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  • What is Volatility? Manage stock risk properly

Now some in the industry may think volatility is the end all to be all.  But then why did Post-Modern Portfolio Theory move away from that and into the Sortino ratio which only measures downside volatiity?  Any service that bills itself as relying heavily on volatility is short-changing you to the results it can produce.  If you don’t believe us, just compare our results to others as we will show the actual results for two symbols for free.  Volatility is just how rapidly or significantly an investment will change in price over a period of time.   Now while it is true that a lower volatility means less of a price swing in the stock – that doesn’t correlate to “stability” or a even a strong “risk/reward” opportunity.   In fact, why would you want to be penalized for potentially large price changes to the upside?  The answer is you don’t.    And that’s why measuring the actual “risk” factors of an equity should take into account much more then volatility.  Volatility doesn’t address how “safe” an investment’s price is.

Volatility can be something you gain from vs. be penalized for.   Here’s a great article showing that High Volatility can be managed properly to generate High Reward.

But don’t take our word for it.  In fact, there are many industry experts out there who agree with us on that point. Just read on and educate yourself.  Even Warren Buffett, Howard Marks, Seth Klarman and more have much to say on the subject.  We share some of their thoughts highlighted in this article and others across the web:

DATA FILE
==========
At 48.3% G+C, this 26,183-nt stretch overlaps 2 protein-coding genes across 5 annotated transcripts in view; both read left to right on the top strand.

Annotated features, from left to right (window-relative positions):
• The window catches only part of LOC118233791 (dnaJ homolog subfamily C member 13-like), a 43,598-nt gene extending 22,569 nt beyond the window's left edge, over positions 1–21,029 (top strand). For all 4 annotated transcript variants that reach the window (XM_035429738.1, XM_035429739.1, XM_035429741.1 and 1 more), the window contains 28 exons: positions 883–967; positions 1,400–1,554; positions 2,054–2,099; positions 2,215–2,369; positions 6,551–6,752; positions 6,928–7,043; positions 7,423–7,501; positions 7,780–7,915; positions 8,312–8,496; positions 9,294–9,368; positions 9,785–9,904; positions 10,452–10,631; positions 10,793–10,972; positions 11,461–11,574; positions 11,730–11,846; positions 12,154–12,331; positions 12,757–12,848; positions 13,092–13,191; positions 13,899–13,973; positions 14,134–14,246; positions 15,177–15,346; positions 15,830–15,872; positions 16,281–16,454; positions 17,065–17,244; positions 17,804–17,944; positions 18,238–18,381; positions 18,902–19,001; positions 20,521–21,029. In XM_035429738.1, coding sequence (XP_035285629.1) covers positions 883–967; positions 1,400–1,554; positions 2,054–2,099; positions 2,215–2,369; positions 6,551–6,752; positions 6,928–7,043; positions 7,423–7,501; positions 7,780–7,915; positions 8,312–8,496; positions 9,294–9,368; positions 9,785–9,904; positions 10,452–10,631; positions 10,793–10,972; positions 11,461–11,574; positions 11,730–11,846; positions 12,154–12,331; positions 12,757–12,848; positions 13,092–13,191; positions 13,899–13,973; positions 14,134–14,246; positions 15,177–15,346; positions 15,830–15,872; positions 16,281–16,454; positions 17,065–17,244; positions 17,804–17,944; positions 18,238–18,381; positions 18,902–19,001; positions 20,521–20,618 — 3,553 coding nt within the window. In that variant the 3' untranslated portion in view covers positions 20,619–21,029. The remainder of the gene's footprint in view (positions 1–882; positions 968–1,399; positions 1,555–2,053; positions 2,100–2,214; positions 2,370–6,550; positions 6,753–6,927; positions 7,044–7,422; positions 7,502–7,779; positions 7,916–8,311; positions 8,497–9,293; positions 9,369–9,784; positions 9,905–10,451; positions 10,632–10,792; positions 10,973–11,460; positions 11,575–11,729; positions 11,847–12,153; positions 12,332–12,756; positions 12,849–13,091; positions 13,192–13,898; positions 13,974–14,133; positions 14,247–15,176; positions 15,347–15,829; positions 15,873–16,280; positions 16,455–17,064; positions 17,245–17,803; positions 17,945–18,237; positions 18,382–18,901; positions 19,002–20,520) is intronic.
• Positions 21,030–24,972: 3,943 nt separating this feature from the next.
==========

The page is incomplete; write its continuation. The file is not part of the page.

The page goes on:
“There are many kinds of risks .. But volatility may be the least relevant of them all” Howard Marks (recently published – Mastering the Market Cycles – Getting the Odds on Your Side)

“How can professors spread this nonsense that a stock’s volatility is a measure or risk? I’ve been waiting for this craziness to end for decades. It’s been dented, but it’s still out there” Charlie Munger

“I think volatility is so widely used as a risk-metric simply because it is easy to measure, not because it is a good gauge of risk of permanent loss of capital. Downside volatility is merely one aspect of risk, not necessarily the most important, while upside volatility isn’t much of a risk at all – unless you are short” Joel Greenblatt

“The true investor welcomes volatility” Warren Buffett

See entire article here:

The bottom-line is that though volatility can be one factor, it should not be the only approach to build a system off of.   That’s much to basic.  And worse, not as effective.   Time to get Smart(R)!

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